The remainder of the concert(s) consisted of recent works by young Australians Robert Dahm and Benjamin Marks, and American Evan Johnson. Dahm's the flesh is the grammar (2009) is scored for a quintet of clarinets, bassoons, horn, trumpet and trombone. The work contained some interesting timbral blends, especially involving the rich lower brass, but came across as something of a work in progress, with uncertain pauses interrupting the flow. Perdix (2009) by Marks was really a trumpet solo joined by a brief nexus to a percussion solo. The short fragile vibraphone coda that concludes the work was in some ways the highlight of the evening, more so because it was totally unexpected, and seemed to come from a different sound world than literally every other piece on the program.

The final work, Johnson's Apostrophe 2 (pressing down on my sternum) (2009) was possibly the least successful and interesting of the evening. It may have been the lateness of the hour, or the sheer overload of information, but these three short fragments for quarter-tone flugelhorn and alto trombone came across as slight and unvarying in their musical content.

Elision have come a long way since the core group of players took their first uncertain steps in mastering this difficult repertoire as students in the 1980s. In the meantime, they continue to contribute on the international stage both in their high performance standard and in the creation of exciting new work. I look forward to hearing these works again in radio broadcast, and to future, perhaps more audience-friendly, concerts.

Event Details

Elision in Session
Elision Ensemble - Paula Rae, Peter Veale, Richard Haynes, Brock Imison, Ysolt Clark, Tristram Williams, Ben Marks, Graeme Jennings, James Cuddeford, Jason Bunn, Geoffrey Gartner, Hamish McKeich (conductor)
Music by Liza Lim, Michael Finnissy, Richard Barrett, Jeroen Speak, Roger Redgate, Benjamin Marks, Robert Dahm and Evan Johnson.
Iwaki Auditorium, ABC Centre Southbank, Melbourne
Tuesday 28 July 2009

Further links

Elision Ensemble (http://www.elision.org.au)
Chris Reid's review of the concert in RealTime

Subjects discussed by this article:

Mark Viggiani is a Melbourne-based composer. His recent works include pieces for the Melbourne and Tasmanian Symphony Orchestras, The Song Company and Speak Percussion. In 1997 Move Records released The Rainmaker, a CD of original compositions, to international critical acclaim. In 2009 Viggiani was awarded an Australian Postgraduate Award towards a PhD in composition, following studies with Stuart Greenbaum and Elliott Gyger at Melbourne University.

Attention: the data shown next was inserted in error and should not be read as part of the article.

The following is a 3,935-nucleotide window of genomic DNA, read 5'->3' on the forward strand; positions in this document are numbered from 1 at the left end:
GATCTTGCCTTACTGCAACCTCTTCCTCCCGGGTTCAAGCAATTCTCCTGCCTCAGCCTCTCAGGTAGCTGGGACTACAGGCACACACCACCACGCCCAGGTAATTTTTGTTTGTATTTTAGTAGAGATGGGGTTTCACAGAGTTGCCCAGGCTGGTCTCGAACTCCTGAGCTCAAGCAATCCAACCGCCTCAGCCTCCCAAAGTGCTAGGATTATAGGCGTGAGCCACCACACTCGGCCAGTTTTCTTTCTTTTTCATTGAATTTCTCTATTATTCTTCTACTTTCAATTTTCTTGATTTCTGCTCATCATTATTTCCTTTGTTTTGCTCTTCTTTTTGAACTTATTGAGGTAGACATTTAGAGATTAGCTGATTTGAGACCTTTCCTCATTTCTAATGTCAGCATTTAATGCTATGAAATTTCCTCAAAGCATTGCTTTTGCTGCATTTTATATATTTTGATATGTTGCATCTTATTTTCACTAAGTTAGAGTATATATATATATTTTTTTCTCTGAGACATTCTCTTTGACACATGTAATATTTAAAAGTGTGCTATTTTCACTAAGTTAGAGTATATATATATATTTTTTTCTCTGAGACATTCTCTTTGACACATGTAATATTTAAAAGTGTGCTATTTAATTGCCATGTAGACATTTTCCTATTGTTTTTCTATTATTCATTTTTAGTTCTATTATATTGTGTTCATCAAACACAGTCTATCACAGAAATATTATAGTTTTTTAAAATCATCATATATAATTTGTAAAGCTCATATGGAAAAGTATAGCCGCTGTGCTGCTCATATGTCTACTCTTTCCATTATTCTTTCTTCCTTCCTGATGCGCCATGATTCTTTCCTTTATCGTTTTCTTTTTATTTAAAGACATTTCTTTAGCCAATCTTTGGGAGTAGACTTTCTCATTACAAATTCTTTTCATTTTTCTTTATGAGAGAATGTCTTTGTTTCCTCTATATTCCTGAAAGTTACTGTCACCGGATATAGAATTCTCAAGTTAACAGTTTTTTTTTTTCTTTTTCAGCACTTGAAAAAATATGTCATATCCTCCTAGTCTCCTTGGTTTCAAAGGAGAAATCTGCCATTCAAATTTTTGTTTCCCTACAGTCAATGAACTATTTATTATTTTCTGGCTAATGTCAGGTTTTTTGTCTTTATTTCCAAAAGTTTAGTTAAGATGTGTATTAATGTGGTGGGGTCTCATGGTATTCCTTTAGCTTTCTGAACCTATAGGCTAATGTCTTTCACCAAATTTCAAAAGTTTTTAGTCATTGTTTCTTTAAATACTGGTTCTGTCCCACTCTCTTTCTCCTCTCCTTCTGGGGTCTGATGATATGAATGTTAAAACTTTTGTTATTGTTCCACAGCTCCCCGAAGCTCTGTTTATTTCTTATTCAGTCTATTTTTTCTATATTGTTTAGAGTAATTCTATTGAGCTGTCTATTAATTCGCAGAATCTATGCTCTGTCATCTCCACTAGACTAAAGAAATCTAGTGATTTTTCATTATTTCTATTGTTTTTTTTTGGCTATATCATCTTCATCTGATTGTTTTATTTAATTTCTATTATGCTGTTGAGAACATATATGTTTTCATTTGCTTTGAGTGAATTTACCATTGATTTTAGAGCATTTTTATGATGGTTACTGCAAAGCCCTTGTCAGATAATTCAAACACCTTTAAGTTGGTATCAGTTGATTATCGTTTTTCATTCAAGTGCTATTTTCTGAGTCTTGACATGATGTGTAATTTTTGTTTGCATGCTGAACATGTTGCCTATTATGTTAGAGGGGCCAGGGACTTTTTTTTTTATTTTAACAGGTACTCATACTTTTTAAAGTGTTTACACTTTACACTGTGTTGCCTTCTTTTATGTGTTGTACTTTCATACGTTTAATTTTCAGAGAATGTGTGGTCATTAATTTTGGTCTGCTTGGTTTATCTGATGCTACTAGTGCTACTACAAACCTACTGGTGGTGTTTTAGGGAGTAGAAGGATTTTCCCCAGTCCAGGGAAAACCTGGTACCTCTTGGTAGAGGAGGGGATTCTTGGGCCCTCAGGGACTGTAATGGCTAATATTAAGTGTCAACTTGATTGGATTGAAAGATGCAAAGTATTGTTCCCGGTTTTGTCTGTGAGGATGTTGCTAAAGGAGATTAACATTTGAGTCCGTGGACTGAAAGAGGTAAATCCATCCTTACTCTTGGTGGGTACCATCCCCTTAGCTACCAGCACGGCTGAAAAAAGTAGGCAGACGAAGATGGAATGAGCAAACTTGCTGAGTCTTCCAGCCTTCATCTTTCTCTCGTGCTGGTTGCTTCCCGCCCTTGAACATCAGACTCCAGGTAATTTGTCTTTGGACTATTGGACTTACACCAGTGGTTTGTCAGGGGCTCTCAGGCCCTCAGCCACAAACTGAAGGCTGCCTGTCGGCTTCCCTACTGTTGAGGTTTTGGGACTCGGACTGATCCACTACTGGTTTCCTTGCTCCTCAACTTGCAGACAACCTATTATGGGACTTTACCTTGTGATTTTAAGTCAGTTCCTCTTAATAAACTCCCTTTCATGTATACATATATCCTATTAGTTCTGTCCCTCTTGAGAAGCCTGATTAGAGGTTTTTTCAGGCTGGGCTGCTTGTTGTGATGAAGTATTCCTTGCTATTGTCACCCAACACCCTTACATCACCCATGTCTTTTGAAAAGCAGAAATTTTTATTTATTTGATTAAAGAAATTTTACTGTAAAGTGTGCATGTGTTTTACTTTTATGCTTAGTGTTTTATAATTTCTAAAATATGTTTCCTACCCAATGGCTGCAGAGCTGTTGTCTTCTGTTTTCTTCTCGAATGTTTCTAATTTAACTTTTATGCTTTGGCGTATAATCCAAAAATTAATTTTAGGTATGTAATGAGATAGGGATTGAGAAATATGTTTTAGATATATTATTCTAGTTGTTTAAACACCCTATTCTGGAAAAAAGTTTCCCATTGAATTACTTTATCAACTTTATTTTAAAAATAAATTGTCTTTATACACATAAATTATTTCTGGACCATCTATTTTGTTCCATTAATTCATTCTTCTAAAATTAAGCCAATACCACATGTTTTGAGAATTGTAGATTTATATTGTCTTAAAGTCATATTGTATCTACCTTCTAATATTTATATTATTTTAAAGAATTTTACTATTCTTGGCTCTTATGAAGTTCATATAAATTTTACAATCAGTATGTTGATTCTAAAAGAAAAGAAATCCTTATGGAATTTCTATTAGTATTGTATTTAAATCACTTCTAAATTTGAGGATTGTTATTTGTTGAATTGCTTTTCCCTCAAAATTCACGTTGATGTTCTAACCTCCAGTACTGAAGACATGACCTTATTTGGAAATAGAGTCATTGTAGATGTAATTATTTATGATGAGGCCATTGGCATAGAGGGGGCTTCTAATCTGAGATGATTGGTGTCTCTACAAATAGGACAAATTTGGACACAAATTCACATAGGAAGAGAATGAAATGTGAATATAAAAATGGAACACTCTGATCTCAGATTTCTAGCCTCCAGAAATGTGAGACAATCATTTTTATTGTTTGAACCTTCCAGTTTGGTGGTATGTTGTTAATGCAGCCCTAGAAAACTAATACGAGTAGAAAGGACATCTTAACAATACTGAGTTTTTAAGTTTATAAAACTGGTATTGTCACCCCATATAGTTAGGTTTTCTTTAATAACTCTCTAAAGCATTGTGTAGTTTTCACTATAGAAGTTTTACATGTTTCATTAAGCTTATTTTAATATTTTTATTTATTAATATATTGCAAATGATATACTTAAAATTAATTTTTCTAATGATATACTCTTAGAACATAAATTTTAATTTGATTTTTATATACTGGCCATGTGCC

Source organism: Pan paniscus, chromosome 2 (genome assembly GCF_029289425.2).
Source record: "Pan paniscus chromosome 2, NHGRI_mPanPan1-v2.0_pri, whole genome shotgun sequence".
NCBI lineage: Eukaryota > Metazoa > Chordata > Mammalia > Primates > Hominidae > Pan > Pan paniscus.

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Thanks for the interesting read. It's good to keep abreast of Elision's performances in Australia (and I would have loved to have heard the Dahm).

I was struck by your closing comment about 'audience friendly'. Mainly because it reminded me of my own 'audience friendly' comment in a review of some of the same repertoire:


In what way did you feel the concerts weren't friendly? I am tempted to write that I feel like Elision has given us plenty of materials for understanding the grammars, tics and tendencies of many of the composers here performed (especially Barrett, Lim, Redgate, Finnissy). But that would suggest that familiarity is necessary for friendliness, which is an uncomfortable clashing of metaphors. Perhaps the concerts we reviewed had different audiences?

audiences #2

Since the early 90's ELISION has explored quite different modes of performance.  This has resulted in a wide range of interdisciplinary collaborations - the video documentary opera 'TULP the body public' with new media artist Justine Cooper, the various operas of Liza LIm with Barrie Kosky and Michael Kantor, and the installation projects from 'Bardo I thos grol' through to 'Sight and Sound of a Storm in Sky Country'. We have worked with visual artists from Heri Dono of Indonesia, Araya Rasdjarmrearnsook of Thailand, Per Inge Bjorlo of Norway and senior Indigenous artists Judy Watson and Lilla Watson. Yet after almost 15 years of performances in differing contexts I cannot fail to observe that the hardest challenge and request to make of an audience in Australia remains the request to listen and to do so actively.  Its not something I or ELISION would ever resile from. To my mind the 'friendliest' relationship one could pursue with any audience is to present an ideas rich programme.

I would also disagree with the reviewers comments on the Johnson duo. Tristram Williams and Ben Marks have just finished recording this work at Radio Bremen. These quite remarkable recording sessions brought home the sheer interpretative and technical virtuosity to play a work that is anything but slight!